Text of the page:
Power of Idealism

Power of Idealism characters strive for the best and try to elevate everything around them. They are never satisfied, always looking for ways to make things more unique or special. They are continually frustrated as nothing is ever good enough for them, and that no one can ever live up to their impossibly high standards. Examples of this character are T.E. Lawrence (Peter O’Toole) in Lawrence of Arabia or Remy in Ratatouille.

Père Noël  (James Cosmo) resides in Narnia, appearing on screen in the adaptation of C.S. Lewis’ second instalment The Lion, The Witch and the Wardrobe. He has been kept from his duties for years by the White Witch, and as her grip loosens on Narnia, he is able to return to his life’s mission. He is a frustrated character, and one who embraces the legend behind Father Christmas. Although this portrayal is different to the Santa in our world, he is aware of his importance as someone who delivers hope and joy. Perhaps more humble than most Power of Idealism characters, he still embraces his destiny, as any good example of this Character Type would.

Power of Imagination

Power of Imagination characters are reluctant souls who have greatest thrust upon them whether they like it or not. Characters like both Frodo and Bilbo Baggins exemplify this. But despite their unwillingness to carry out a mission or undertake a quest, they are the heart and soul that holds any kind of endeavour together. They have to see things through to the end because no one else is brace enough, or driven enough, to do so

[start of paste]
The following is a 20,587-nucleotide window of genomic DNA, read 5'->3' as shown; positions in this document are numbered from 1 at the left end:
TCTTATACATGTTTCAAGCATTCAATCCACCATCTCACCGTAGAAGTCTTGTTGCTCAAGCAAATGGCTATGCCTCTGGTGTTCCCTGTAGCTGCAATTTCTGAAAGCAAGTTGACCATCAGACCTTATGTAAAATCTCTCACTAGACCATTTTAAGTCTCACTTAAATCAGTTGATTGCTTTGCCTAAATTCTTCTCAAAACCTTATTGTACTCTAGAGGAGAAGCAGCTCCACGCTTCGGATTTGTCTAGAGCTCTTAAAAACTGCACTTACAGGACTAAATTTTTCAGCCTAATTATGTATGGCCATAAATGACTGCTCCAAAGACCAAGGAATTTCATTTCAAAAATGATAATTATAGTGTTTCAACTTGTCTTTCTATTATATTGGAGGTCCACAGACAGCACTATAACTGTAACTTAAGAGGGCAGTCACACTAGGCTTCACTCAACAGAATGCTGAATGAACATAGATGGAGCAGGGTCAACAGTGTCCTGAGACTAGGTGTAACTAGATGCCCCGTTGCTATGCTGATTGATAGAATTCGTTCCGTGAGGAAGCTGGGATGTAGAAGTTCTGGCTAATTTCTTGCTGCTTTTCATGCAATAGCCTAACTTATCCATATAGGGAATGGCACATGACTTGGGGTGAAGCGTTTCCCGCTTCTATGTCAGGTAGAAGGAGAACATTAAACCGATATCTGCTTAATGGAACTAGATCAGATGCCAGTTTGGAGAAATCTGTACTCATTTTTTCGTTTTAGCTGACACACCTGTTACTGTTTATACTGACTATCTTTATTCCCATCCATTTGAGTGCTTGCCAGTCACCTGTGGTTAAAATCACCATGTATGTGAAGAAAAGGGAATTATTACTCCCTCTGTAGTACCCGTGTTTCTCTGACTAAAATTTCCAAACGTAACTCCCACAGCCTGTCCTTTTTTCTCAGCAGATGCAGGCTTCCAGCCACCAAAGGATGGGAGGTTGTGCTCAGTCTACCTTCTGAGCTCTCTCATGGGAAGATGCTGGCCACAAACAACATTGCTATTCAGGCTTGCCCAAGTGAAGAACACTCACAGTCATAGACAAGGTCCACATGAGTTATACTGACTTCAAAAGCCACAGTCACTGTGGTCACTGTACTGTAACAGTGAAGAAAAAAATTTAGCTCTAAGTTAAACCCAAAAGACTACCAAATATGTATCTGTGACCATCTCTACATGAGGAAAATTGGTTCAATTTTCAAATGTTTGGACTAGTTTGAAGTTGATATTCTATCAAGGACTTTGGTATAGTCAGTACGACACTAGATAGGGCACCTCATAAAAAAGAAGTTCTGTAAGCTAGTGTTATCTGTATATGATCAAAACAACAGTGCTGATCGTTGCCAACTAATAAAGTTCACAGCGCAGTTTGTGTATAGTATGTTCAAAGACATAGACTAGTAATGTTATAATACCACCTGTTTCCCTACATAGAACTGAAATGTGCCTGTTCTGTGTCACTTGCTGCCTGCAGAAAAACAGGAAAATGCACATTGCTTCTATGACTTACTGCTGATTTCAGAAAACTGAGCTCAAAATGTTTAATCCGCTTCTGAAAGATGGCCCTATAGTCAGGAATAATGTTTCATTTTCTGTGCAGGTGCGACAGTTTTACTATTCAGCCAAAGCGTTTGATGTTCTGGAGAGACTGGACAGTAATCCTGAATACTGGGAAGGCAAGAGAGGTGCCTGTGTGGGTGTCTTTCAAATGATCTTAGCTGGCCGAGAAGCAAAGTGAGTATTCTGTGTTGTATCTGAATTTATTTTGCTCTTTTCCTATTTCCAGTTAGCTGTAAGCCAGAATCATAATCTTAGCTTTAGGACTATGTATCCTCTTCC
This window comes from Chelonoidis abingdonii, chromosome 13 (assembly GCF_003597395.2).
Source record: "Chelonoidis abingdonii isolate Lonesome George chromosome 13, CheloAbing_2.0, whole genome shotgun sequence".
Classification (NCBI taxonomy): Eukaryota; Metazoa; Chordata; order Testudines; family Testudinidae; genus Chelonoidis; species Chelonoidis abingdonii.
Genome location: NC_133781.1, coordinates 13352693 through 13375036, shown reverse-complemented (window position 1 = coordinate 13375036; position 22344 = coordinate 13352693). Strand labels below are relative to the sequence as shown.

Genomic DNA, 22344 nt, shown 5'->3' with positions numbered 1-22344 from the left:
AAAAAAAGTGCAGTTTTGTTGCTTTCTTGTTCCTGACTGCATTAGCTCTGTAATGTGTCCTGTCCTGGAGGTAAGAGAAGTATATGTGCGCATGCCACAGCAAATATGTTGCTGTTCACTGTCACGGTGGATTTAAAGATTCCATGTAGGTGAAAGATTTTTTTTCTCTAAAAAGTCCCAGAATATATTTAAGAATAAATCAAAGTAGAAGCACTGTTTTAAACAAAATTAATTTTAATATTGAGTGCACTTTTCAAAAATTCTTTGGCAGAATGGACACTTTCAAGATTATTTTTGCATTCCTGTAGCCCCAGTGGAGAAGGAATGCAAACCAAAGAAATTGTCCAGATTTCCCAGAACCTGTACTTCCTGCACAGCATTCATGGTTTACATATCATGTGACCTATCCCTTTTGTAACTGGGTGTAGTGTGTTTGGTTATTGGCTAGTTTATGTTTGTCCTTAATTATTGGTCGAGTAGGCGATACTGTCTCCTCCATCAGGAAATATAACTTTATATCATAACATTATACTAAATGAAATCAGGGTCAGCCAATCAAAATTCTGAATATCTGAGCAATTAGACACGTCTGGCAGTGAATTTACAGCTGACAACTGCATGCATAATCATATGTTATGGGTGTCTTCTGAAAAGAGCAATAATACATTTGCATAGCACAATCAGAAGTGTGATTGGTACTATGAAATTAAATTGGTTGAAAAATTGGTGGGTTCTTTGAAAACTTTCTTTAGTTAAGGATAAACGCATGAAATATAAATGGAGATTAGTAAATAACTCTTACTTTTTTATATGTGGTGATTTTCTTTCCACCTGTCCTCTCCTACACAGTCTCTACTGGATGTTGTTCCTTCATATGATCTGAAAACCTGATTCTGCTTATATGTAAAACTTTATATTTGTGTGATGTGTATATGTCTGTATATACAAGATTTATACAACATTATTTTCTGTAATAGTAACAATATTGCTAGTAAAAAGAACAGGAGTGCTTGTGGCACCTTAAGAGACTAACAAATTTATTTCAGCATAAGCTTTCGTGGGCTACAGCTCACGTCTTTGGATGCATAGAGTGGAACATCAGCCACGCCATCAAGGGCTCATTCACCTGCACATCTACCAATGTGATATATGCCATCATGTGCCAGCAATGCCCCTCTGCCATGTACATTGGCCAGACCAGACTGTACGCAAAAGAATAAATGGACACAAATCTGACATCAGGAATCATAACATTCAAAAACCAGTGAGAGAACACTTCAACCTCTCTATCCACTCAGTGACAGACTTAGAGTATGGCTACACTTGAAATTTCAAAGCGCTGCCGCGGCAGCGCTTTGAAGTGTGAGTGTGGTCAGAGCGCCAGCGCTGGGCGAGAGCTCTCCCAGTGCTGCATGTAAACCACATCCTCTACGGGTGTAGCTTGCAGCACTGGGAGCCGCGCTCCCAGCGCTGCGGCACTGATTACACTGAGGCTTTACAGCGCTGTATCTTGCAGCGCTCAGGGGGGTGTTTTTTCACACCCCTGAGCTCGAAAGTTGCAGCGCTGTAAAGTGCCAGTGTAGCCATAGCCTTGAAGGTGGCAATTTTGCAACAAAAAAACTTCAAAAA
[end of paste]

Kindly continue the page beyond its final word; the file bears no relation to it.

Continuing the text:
In The Santa Clause, Scott Calvin (Tim Allen) accidentally kills the real Santa Claus on Christmas Eve and, without realising, takes his place. Thus begins a forced physical transformation into Santa, and Scott must face the consequences of his actions. Scott goes on a journey and as he learns love, selflessness and kindness, he becomes the ultimate representative for those values. Scott is a reluctant man who has to give in to the Santa Clause- something supernatural and unavoidable- and embrace the larger circumstances that have granted him incredible responsibility.

Power of Love

Power of Love characters can, for better or worse, be all-consuming in there desire to love others, and devote themselves to people. They can be possessive in their adoration. They believe that others owe them for the dedication they have given others. But these traits do come from a good place- a drive to nurture and to care.

In Miracle on 34th Street, the 1947 original, Kris Kringle (Edmund Gwenn) is institutionalised as insane for claiming to be the real Santa Claus.  A young lawyer (John Payne) takes up his defence in court. The lawyer is won over by Kris because of his kind and giving nature. Kris gets what he wants in a passive way, presenting kindness and caring like only the real Santa could.

He represents the type of Santa most people imagine, a grandfatherly sort who is only concerned with the happiness of children. Kris Kringle brings people together. His neutrality and sole focus on making others reconcile is what allows him to survive being fired from Macy’s, a psychological evaluation, and a court case. This portrayal, and this Character Type, is the truest representation of Santa Claus.

Power of Reason

Power of Reason characters see the world as a series of puzzles that can be logically solved. Their reality is based on rules that should not be broken, and they cannot truly comprehend spontaneity and flexibility. Things must run precisely, and there must always be order in their life. Any deviation from this is unacceptable.